William Wallace Robinson was born on December 14, 1819 in Fairhaven, Vermont. His father, John Robinson, descended from the Mayflower Pilgrinms, had served and been been wounded in the the War of 1812.
William attended Rutland and Castleton Academies and Norwich Military Academy, going on to become a teacher in New Jersey and in 1840 opening his own academy in Cleveland, Ohio. While in Cleveland he married Sarah Jane Fisk.
He headed west seeking gold but returned to Ohio and become a lieutenant in Company G of the 3rd Ohio Infantry Regiment during the Mexican War. By the end of the war he had been promoted to Captain for distinguished service.
In 1852 he set out for the gold rush in California, selling mining equipment, then returned to Minnesota where he founded the town of Winton. He moved to Sparta, Wisconsin, in 1858, becoming a farmer and a colonel in the state militia.
On August 18, 1861 he was appointed lieutenant colonel of the 7th Wisconsin Infantry, which became part of the legendary Iron Brigade. He was promoted to colonel in January of 1862 when the regiment’s Hungarian born Colonel Vandor resigned to become U.S. Representative to the island of Tahiti.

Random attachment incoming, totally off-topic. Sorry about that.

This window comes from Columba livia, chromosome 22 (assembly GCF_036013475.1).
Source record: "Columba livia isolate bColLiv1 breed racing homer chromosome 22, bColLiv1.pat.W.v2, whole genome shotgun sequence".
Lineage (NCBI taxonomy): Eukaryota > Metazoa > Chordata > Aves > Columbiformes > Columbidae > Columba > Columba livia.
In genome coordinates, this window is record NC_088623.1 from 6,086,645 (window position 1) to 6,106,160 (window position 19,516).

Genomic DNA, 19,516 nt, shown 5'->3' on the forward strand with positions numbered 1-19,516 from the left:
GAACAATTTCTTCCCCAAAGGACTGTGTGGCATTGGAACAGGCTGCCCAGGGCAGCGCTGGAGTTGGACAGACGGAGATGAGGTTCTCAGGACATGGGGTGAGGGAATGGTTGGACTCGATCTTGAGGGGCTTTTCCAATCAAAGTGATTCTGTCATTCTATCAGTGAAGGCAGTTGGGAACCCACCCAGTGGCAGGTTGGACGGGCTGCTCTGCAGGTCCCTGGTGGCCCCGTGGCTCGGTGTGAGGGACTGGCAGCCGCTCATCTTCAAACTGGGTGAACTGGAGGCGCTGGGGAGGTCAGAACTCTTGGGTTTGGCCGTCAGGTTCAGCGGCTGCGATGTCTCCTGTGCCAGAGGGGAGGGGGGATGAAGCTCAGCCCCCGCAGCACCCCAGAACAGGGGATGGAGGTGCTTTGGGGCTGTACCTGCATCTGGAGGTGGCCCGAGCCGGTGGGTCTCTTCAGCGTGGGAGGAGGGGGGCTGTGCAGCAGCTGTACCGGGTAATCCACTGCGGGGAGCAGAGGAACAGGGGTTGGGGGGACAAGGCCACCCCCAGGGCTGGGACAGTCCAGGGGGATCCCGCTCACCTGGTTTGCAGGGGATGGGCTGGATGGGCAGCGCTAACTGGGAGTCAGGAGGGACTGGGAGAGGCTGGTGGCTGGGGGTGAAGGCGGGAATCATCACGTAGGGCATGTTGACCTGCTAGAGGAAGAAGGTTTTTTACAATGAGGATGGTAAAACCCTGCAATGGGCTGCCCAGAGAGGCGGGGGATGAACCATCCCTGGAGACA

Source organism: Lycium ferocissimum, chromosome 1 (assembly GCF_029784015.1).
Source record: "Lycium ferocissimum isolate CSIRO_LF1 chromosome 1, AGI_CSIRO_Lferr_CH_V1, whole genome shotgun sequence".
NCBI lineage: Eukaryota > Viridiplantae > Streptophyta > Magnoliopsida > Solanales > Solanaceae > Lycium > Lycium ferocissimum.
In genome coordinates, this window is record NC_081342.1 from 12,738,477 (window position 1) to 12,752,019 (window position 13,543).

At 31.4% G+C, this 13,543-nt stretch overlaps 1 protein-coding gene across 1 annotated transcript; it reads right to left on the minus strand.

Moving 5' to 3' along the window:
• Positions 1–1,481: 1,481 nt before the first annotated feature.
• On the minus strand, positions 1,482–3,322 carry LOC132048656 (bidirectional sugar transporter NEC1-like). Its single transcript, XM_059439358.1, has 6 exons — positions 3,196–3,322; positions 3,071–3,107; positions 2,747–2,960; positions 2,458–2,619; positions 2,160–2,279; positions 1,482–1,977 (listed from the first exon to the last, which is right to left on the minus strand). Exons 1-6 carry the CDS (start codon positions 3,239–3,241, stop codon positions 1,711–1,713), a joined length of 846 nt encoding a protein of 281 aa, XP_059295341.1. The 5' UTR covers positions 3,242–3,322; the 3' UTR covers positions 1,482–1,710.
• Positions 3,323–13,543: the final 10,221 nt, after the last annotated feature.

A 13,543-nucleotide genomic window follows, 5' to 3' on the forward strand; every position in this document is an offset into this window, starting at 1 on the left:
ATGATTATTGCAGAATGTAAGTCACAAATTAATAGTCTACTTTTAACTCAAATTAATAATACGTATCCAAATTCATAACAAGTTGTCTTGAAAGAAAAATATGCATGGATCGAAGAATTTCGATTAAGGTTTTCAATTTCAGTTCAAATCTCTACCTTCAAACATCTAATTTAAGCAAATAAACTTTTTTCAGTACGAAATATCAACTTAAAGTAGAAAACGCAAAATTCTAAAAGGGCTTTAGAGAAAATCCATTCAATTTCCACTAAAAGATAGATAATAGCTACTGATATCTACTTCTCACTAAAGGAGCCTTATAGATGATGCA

Robinson was wounded in the leg at the Batle of Ganesville on August 28, 1862. He recovered from his wound in time to lead the regiment at Fredericksburg and Chancellorsville. During the Battle of Gettysburg he took over command of the Iron Brigade when Brigadier General Solomon Meredith was wounded and led it during the last part of its action on Seminary Ridge and the retreat to Cemetery Hill.
Robinson continued to command the brigade through the rest of 1863 and off and on through the Overland Campaign of 1864. Worn out, he resigned on July 9, 1864 after a period of over 30 days where he had not been able to remove his clothing or sword.
He returned to his farm in Sparta, Wisconsin, but in 1873 moved to be with his daughter and son-in-law in Chippewa Falls. Robinson’s second son, William, attended West Point after his father was offered the choice of a brevet brigadier generalship or a West Point appointment for his son, and unhesitatingly chose the scholarship.
In 1875 Robinson was appointed United States Counsul to Madagascar, where he spent twelve years. He returned to Wisconsin in 1886 and went into partnership with his son Herbert Fisk Robinson in the coal business. He was also active in the Grand Army of the Republic.
Robinson eventually moved to Seattle to live with his other son, and died there on April 27, 1903. He is buried in Fort Lawton Cemetery along with his grandson Edward, who also graduated from West Point.